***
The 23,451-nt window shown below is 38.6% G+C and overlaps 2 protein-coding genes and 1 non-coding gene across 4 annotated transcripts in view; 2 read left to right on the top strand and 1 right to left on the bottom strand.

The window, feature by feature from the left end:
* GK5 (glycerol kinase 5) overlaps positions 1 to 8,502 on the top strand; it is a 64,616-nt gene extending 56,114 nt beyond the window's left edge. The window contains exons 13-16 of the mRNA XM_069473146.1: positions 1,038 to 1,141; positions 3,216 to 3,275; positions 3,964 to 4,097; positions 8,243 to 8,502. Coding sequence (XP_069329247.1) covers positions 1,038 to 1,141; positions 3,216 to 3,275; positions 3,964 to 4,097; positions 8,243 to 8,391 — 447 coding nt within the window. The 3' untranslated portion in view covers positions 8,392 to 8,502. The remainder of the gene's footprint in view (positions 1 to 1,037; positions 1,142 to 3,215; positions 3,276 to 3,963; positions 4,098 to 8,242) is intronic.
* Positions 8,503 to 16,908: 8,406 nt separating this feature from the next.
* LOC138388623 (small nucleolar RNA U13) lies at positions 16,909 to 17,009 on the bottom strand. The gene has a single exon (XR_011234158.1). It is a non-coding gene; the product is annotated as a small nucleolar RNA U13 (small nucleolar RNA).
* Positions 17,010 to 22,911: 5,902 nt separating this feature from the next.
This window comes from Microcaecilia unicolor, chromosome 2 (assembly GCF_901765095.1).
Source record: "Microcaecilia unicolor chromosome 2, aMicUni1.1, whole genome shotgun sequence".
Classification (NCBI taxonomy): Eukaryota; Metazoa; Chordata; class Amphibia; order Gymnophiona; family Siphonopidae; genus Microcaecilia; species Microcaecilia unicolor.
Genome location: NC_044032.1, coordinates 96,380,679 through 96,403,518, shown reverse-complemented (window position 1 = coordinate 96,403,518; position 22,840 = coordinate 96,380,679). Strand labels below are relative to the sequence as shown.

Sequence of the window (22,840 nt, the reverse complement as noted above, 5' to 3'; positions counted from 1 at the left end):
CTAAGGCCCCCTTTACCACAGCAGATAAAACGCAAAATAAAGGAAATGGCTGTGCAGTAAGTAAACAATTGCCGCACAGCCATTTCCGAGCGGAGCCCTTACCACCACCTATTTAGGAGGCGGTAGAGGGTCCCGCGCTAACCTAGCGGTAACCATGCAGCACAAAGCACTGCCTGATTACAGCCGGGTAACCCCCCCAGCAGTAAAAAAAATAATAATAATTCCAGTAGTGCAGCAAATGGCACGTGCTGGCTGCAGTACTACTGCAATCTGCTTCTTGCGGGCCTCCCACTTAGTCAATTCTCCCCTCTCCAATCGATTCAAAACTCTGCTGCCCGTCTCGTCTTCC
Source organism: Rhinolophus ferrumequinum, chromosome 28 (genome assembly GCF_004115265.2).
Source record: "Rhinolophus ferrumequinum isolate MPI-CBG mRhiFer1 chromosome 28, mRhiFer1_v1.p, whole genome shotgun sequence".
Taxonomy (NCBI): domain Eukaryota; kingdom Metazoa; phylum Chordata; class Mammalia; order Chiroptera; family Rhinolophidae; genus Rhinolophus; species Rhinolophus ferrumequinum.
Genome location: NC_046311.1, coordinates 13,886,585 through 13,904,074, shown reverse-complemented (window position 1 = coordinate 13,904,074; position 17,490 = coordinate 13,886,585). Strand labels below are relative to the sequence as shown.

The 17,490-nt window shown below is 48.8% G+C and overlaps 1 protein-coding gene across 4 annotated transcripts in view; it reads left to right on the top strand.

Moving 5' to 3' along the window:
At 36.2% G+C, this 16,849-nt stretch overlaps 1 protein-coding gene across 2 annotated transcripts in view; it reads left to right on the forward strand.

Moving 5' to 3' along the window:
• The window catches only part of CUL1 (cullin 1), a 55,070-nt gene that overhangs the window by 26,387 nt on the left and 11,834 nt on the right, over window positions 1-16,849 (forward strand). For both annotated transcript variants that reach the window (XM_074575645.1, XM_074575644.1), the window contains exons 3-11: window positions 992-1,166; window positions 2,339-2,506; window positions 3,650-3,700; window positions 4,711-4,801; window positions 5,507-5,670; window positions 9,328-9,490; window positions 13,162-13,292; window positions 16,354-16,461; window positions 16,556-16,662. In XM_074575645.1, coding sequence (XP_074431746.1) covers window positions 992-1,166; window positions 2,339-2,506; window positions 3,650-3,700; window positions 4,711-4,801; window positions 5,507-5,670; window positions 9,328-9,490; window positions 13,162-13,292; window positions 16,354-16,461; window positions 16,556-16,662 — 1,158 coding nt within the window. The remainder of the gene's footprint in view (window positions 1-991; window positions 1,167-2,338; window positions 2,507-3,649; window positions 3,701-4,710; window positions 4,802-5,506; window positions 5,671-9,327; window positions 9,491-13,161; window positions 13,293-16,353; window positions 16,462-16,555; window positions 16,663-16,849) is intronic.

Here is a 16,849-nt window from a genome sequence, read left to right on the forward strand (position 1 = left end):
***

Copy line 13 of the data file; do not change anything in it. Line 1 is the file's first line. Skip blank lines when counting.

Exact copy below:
Source organism: Rhinolophus ferrumequinum, chromosome 28 (genome assembly GCF_004115265.2).